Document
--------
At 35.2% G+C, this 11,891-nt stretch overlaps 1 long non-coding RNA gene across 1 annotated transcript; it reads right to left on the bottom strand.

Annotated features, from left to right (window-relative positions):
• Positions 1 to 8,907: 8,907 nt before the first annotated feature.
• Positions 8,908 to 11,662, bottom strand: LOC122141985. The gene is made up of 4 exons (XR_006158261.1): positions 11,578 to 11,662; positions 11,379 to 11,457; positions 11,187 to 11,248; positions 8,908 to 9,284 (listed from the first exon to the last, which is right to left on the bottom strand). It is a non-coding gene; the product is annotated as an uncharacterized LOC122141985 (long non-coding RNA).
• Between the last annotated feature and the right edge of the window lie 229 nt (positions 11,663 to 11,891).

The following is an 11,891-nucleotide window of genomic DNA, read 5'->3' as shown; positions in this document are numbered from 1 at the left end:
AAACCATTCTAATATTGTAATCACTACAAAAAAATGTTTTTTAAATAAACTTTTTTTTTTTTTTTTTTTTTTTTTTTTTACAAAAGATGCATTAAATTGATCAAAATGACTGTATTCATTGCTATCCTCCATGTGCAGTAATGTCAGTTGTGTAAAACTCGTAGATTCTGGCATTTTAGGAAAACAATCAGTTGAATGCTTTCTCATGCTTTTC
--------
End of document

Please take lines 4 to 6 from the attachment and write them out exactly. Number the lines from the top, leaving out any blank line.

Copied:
• Positions 8,908 to 11,662, bottom strand: LOC122141985. The gene is made up of 4 exons (XR_006158261.1): positions 11,578 to 11,662; positions 11,379 to 11,457; positions 11,187 to 11,248; positions 8,908 to 9,284 (listed from the first exon to the last, which is right to left on the bottom strand). It is a non-coding gene; the product is annotated as an uncharacterized LOC122141985 (long non-coding RNA).
• Between the last annotated feature and the right edge of the window lie 229 nt (positions 11,663 to 11,891).

The following is an 11,891-nucleotide window of genomic DNA, read 5'->3' as shown; positions in this document are numbered from 1 at the left end: